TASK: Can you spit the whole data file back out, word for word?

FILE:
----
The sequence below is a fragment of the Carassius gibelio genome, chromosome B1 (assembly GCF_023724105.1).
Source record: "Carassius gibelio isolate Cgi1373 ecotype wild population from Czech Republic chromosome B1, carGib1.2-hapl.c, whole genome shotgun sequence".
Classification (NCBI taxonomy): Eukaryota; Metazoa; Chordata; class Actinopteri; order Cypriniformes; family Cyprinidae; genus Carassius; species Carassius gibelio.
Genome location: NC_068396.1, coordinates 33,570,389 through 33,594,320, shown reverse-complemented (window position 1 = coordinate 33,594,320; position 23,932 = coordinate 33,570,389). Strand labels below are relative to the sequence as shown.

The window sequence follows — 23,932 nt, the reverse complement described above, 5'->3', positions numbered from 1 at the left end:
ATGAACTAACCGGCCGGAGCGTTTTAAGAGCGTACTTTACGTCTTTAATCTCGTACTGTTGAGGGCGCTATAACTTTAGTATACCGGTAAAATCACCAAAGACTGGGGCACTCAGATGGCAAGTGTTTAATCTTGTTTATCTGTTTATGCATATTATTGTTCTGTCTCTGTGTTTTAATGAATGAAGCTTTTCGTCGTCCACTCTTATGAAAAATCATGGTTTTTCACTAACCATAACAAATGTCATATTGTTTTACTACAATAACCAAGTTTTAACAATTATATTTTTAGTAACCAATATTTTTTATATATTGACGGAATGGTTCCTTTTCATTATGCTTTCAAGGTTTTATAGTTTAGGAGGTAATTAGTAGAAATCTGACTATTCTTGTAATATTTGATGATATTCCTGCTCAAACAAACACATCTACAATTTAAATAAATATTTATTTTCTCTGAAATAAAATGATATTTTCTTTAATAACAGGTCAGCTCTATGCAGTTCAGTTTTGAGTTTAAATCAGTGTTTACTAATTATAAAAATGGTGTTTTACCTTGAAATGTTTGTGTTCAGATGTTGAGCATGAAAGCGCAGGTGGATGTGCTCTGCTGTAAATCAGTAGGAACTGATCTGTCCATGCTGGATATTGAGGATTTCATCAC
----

The sequence below is a fragment of the Carassius gibelio genome, chromosome B1 (assembly GCF_023724105.1).
Source record: "Carassius gibelio isolate Cgi1373 ecotype wild population from Czech Republic chromosome B1, carGib1.2-hapl.c, whole genome shotgun sequence".
Classification (NCBI taxonomy): Eukaryota; Metazoa; Chordata; class Actinopteri; order Cypriniformes; family Cyprinidae; genus Carassius; species Carassius gibelio.
Genome location: NC_068396.1, coordinates 33,570,389 through 33,594,320, shown reverse-complemented (window position 1 = coordinate 33,594,320; position 23,932 = coordinate 33,570,389). Strand labels below are relative to the sequence as shown.

The window sequence follows — 23,932 nt, the reverse complement described above, 5'->3', positions numbered from 1 at the left end:
ATGAACTAACCGGCCGGAGCGTTTTAAGAGCGTACTTTACGTCTTTAATCTCGTACTGTTGAGGGCGCTATAACTTTAGTATACCGGTAAAATCACCAAAGACTGGGGCACTCAGATGGCAAGTGTTTAATCTTGTTTATCTGTTTATGCATATTATTGTTCTGTCTCTGTGTTTTAATGAATGAAGCTTTTCGTCGTCCACTCTTATGAAAAATCATGGTTTTTCACTAACCATAACAAATGTCATATTGTTTTACTACAATAACCAAGTTTTAACAATTATATTTTTAGTAACCAATATTTTTTATATATTGACGGAATGGTTCCTTTTCATTATGCTTTCAAGGTTTTATAGTTTAGGAGGTAATTAGTAGAAATCTGACTATTCTTGTAATATTTGATGATATTCCTGCTCAAACAAACACATCTACAATTTAAATAAATATTTATTTTCTCTGAAATAAAATGATATTTTCTTTAATAACAGGTCAGCTCTATGCAGTTCAGTTTTGAGTTTAAATCAGTGTTTACTAATTATAAAAATGGTGTTTTACCTTGAAATGTTTGTGTTCAGATGTTGAGCATGAAAGCGCAGGTGGATGTGCTCTGCTGTAAATCAGTAGGAACTGATCTGTCCATGCTGGATATTGAGGATTTCATCAC